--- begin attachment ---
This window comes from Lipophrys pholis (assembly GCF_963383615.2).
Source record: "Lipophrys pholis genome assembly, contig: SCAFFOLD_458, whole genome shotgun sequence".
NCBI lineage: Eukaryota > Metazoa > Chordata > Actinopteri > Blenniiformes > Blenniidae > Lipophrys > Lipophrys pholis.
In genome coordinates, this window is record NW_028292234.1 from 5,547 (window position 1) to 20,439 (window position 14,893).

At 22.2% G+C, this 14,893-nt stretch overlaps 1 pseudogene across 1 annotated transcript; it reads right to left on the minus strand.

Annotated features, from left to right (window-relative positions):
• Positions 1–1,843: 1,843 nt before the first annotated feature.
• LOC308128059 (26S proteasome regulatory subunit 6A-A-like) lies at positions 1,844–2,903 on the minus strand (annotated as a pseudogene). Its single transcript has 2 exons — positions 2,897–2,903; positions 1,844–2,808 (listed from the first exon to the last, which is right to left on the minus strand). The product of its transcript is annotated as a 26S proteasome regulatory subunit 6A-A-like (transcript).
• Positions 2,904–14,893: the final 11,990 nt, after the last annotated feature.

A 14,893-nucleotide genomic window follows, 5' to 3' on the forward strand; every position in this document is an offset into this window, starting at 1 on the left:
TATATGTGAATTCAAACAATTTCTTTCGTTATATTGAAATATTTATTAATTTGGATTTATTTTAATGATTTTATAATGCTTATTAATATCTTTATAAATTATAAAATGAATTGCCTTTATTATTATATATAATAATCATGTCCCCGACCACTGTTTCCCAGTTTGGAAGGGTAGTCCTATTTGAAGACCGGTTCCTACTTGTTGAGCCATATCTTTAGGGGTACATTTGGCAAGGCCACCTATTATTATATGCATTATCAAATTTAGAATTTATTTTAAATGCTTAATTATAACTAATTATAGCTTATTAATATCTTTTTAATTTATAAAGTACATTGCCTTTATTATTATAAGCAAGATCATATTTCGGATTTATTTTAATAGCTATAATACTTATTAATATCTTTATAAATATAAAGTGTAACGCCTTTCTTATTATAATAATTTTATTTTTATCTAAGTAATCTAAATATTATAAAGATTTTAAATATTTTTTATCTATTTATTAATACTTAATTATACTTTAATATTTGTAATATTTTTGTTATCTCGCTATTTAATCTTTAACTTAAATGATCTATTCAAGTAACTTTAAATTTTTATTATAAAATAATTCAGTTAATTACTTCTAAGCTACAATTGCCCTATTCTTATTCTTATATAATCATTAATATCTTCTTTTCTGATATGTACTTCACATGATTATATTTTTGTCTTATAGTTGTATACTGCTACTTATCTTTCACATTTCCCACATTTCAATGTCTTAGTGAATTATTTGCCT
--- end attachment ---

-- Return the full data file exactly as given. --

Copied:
This window comes from Lipophrys pholis (assembly GCF_963383615.2).
Source record: "Lipophrys pholis genome assembly, contig: SCAFFOLD_458, whole genome shotgun sequence".
NCBI lineage: Eukaryota > Metazoa > Chordata > Actinopteri > Blenniiformes > Blenniidae > Lipophrys > Lipophrys pholis.
In genome coordinates, this window is record NW_028292234.1 from 5,547 (window position 1) to 20,439 (window position 14,893).

At 22.2% G+C, this 14,893-nt stretch overlaps 1 pseudogene across 1 annotated transcript; it reads right to left on the minus strand.

Annotated features, from left to right (window-relative positions):
• Positions 1–1,843: 1,843 nt before the first annotated feature.
• LOC308128059 (26S proteasome regulatory subunit 6A-A-like) lies at positions 1,844–2,903 on the minus strand (annotated as a pseudogene). Its single transcript has 2 exons — positions 2,897–2,903; positions 1,844–2,808 (listed from the first exon to the last, which is right to left on the minus strand). The product of its transcript is annotated as a 26S proteasome regulatory subunit 6A-A-like (transcript).
• Positions 2,904–14,893: the final 11,990 nt, after the last annotated feature.

A 14,893-nucleotide genomic window follows, 5' to 3' on the forward strand; every position in this document is an offset into this window, starting at 1 on the left:
TATATGTGAATTCAAACAATTTCTTTCGTTATATTGAAATATTTATTAATTTGGATTTATTTTAATGATTTTATAATGCTTATTAATATCTTTATAAATTATAAAATGAATTGCCTTTATTATTATATATAATAATCATGTCCCCGACCACTGTTTCCCAGTTTGGAAGGGTAGTCCTATTTGAAGACCGGTTCCTACTTGTTGAGCCATATCTTTAGGGGTACATTTGGCAAGGCCACCTATTATTATATGCATTATCAAATTTAGAATTTATTTTAAATGCTTAATTATAACTAATTATAGCTTATTAATATCTTTTTAATTTATAAAGTACATTGCCTTTATTATTATAAGCAAGATCATATTTCGGATTTATTTTAATAGCTATAATACTTATTAATATCTTTATAAATATAAAGTGTAACGCCTTTCTTATTATAATAATTTTATTTTTATCTAAGTAATCTAAATATTATAAAGATTTTAAATATTTTTTATCTATTTATTAATACTTAATTATACTTTAATATTTGTAATATTTTTGTTATCTCGCTATTTAATCTTTAACTTAAATGATCTATTCAAGTAACTTTAAATTTTTATTATAAAATAATTCAGTTAATTACTTCTAAGCTACAATTGCCCTATTCTTATTCTTATATAATCATTAATATCTTCTTTTCTGATATGTACTTCACATGATTATATTTTTGTCTTATAGTTGTATACTGCTACTTATCTTTCACATTTCCCACATTTCAATGTCTTAGTGAATTATTTGCCT